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Can You Prevent Sudden Cardiac Arrest?

Can You Prevent Sudden Cardiac Arrest?

Identifying your risks can help you avoid this life-threatening condition.

Sudden cardiac arrest (SCA) is like a power outage in your heart. If left untreated, sudden cardiac death can occur within minutes. But can it be avoided?

The answer is complicated, but identifying your risk factors is key to preventing SCA. “I like to tell my patients that there are never really any guarantees in medicine—but with proper risk analysis, we can usually mitigate and improve a person's chance of avoiding the event,” says Vinayak Manohar, a cardiologist with Mercy Health in Grand Rapids, Michigan.

What causes sudden cardiac arrest?
SCA is often caused by an irregular heartbeat or arrhythmia, most commonly ventricular fibrillation. The arrhythmia causes the heart to rapidly misfire and beat irregularly—making it unable to pump blood to the brain and organs.

Some other causes include:

  • Certain conditions: Coronary heart disease (CHD), or plaque build-up in the coronary arteries, is the number one cause of SCA in adults. In more than half of patients with known CHD, SCA is the cause of death. Other conditions, like a heart attack, can disrupt the heart’s electrical signals.  
  • Structural damages: An enlarged heart, valve problems and heart infections can also cause SCA. Left ventricular hypertrophy, a structural heart disease where the left chamber becomes thickened, is one structural issue that can contribute.
  • Genetic disorders: Hypertrophic cardiomyopathy, which causes the walls of the heart to thicken, is usually an inherited genetic disorder and the most common cause of sudden cardiac death among people under 30. An inherited heart rhythm disorder can also increase your risk.
  • Severe stress: Stress triggers the sympathetic nervous system, which initiates the body’s fight or flight mode. If the stress is severe enough, it can cause SCA.

Signs someone is experiencing SCA include sudden fainting, loss of consciousness, no pulse and no breathing. Sometimes, a person will experience symptoms preceding the event, including nausea, dizziness, chest pain and vomiting.

If left untreated, SCA can lead to death within minutes. However, there’s a 90 percent chance a person will survive sudden cardiac arrested if a defibrillator is administered within the first minute of the event. That percentage drops every minute the person goes untreated. The bottom line? Performing CPR and using a defibrillator immediately can save someone’s life.

What to do If you already have a heart condition
For people with heart conditions like coronary heart disease, prevention comes down to exercise and dietary considerations, in addition to medication, says Manohar. Your doctor may prescribe you beta-blockers, and possibly other medications, which help slow your heart rate down, improve blood flow and reduce blood pressure. It’s important to take these medications consistently. It’s also imperative to follow a heart-healthy lifestyle—even if you’re already on medication.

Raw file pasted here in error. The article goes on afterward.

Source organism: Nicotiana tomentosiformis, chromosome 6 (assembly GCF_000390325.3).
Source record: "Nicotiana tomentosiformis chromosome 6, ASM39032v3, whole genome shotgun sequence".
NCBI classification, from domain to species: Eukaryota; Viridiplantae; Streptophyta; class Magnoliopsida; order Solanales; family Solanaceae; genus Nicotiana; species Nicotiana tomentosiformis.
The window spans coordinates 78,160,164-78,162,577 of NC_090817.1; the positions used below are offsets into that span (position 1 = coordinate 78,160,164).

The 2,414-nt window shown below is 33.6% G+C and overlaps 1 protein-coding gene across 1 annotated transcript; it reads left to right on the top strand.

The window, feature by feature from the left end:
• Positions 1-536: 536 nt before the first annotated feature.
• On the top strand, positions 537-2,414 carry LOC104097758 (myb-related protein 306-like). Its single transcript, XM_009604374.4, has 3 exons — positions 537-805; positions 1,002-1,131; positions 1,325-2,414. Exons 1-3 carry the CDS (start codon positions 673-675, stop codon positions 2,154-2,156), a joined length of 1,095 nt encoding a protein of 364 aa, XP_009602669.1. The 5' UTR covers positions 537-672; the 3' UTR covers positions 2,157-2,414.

How to reduce your risk If you’ve already had sudden cardiac arrest
If you’ve had a SCA before, your doctor may decide to implant a cardioverter defibrillator, which sends an electric shock to your heart when it senses an irregular heartbeat. “If you go into a subsequent episode of SCA, a defibrillator it will snap you out of it,” says Manohar. Although it’s not the solution for every SCA survivor, it’s important to speak with your doctor to find out the best ways to prevent another episode. Medication might be prescribed in addition to the defibrillator.

There are also certain lifestyle changes you can make to reduce your risk of SCA—regardless of your current heart health. Start by:

  • Kick your tobacco habit: Quitting smoking substantially decreases your risk of death from SCA. In a December 2012 study published in Circulation: Arrhythmia and Electrophysiology, researchers analyzed data from over 100,000 women who had no known risk of cardiovascular disease or cancer. For every five years that the women continued to smoke, their risk of sudden cardiac death rose by eight percent. Conversely, after 20 years, the risk for women who quit smoking was comparable to women who had never smoked.
  • Start an exercise program—slowly: If a person who is sedentary suddenly starts a high intensity exercise program, their risk of sudden cardiac arrest increases compared to somebody who's fit who does a high intensity workout, says Manohar. If you’re not a regular exerciser, talk to your doctor about how to slowly ramp up your intensity over time.
  • Limit your alcohol intake: Drinking more than the recommended amount of alcohol has been associated with some heart rhythm abnormalities and complications, says Manohar. If you drink, do so in moderation. For women, this means one drink per day, and for men, up to two, according to the CDC.
  • Listen to your heart: Visit your doctor’s office or local health fair to have your cholesterol, blood pressure and heart beat checked. Being proactive and detecting any heart abnormalities or risk factors early can help you later on.
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